Various India related forums were held in the area including the launching of the India Day Parade. Meetings were held at Yash Paul Soi office which was on 29th Street between Park and Madison Aves. Sometime around 1979, a group of Indians and Asians (Orientals) got together and made a decision to hold a fundraiser for President Carter who was seeking re-election. Yash was Master of Ceremony. Governor Carey and Mayor Koch attended the fund raiser. Rosyln Carter was the Guest of Honor. Yash and Koch developed a friendship. Yash invited him to visit Little India. Subsequently, Koch made Yash Paul Soi, who was an engineer with city, Secretary of Ethnic Council. The Council hosted several ethnic functions at Gracie Mansion. There were a lot of public relations functions with the leadership of all ethnic groups – including Japanese, Chinese, Koreans, Swiss, Danes, Dominicans, Puerto Ricans, etc. Mayor Ed Koch visited the area to win over support for the Asian Indian community. The Mayor was approached to re-name the area Little India. He said it was not necessary, pointing out that other neighborhoods like Little Italy, China Town, etc. were given their monikers and these became institutionalized. He urged Indians to call it Little India, and he, himself, also referred to it as such.
In early 1981, Thomas Abraham who was President of Federation of Indian Associations (FIA), left New York City for Denver to take up a job offer. Vice President Sureshwar Prasad Singh succeeded him as President. Singh urged Yash, who was Reception Chair of FIA, to approach Mayor Koch for approval for a parade to commemorate India’s Independence because of Yash’s relationship with the Mayor. Yash pointed out to Koch that there was an Italian Parade, Irish parade, Puerto Rican Parade, Polish Parade, etc. And he requested from the Mayor a permit for an India Parade. Koch was very generous. He granted a permit for the parade to be held between 56th and 23rd Street on Madison Ave. The parade started in August 1981 and held annually except in 2020 because of restrictions to outdoor gathering due to Covid. The parade culminated around 23rd Street on Madison Ave. The Mayor Koch the Chief Guest at every parade. Tens of thousands of nationals from India and Indo-Caribbeans descended on the area for Indian products and Indian entertainment and for the parade. Koch championed the interests of the Asian Indian community. He was supportive of every organization and activity pertaining to India or Hinduism. (Yash Paul organized fundraiser for Koch’s re-election).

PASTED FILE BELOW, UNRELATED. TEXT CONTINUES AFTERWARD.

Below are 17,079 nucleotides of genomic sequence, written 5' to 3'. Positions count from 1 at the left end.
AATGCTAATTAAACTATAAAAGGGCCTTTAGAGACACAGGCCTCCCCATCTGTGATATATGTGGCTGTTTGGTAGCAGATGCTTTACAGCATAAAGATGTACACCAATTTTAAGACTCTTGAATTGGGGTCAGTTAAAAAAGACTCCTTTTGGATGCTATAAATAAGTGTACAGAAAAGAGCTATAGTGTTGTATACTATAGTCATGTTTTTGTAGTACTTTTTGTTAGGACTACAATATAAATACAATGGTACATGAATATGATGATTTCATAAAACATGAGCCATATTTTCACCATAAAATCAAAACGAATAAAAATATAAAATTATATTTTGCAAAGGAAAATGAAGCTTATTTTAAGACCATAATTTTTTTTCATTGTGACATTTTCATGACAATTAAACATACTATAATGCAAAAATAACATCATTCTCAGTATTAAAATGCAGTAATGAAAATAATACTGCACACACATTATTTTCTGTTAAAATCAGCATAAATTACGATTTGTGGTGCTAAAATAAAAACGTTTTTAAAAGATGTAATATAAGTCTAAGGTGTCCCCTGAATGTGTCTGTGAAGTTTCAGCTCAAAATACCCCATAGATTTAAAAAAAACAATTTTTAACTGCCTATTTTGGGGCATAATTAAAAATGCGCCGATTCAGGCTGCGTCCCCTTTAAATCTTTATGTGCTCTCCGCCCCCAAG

Yash Paul Soi owned a radio program on 105.9 FM that gave free publicity to Indian related events. It was the first and longest running radio program aired on Friday evening between 1969-1992. The Consular General of India used to provide the news from India that was read on air. Indo-Caribbeans used to tune in for Bollywood songs. It was called Amar Taj Geet Mala – named after his father. Mother Theresa, Indira Gandhi, Morarji Desai, Ed Koch/ among others were interviewed on the program. Yash also hosted Cheddi Jagan on the station during the late 1980s. People would call in to play their favorite Bollywood song for birthdays and anniversaries. Yash became an institution, and in the early years up to the 1990s was involved in almost every event or activity, including entertainment, relating to India. Most of Yash’s activities were carried out to support the culture of India (and by extension Indo-Caribbean people) and to help cultural and business activities of Indians in the tri-state area of NY. He also became immersed in the cultural and political activities of Guyana. He did fundraisers for Cheddi Jagan and arranged meeting for Cheddi with Members of Congress and the Carter Center. He also sponsored a float for Cheddi Jagan in the 1990 parade; Ramesh Kalicharran and Arjune Karshan were on the float. I marched in that parade. He encouraged Indo-Caribbeans to have a parade in Queens. He knew Pandits Ramlall and Dr. Satish Prakash, Ramesh Kalicharran, and others, who launched the Phagwah parade. Yash asked Kali what was the most significant festival or celebration of Indo-Guyanese and Indo-Caribbeans. He was told it was Phagwah. Yash suggested that a parade be initiated commemorating Phagwah. It was this encouragement that led to the launch of the Phagwah Parade on Liberty Ave between 133 Street and 123 Street and thence to Smokey Park on 97th Ave; the area flourished with Indo-Caribbean businesses and homes). This Avenue and the surrounding area was widely dubbed long before 1991 as Little Guyana. Little Guyana, Richmond Hill, rose for the same reasons that Little India developed in lower Manhattan on the East side. The area also had a lot of Indo-Trini businesses and homes, initially more Trinis than Guyanese. The latter outnumbered Trinis post-1990s. Thus, it would not be inappropriate to call the area Little Trinidad as well.
With the rise of Little Guyana and Little Trinidad in Queens, Little Guyana, Little Trinidad and Little India in Manhattan lost its attraction. Guyanese and West Indians gravitated to Little Guyana (Little Trinidad) in Richmond Hill for shopping from the late 1980s onwards.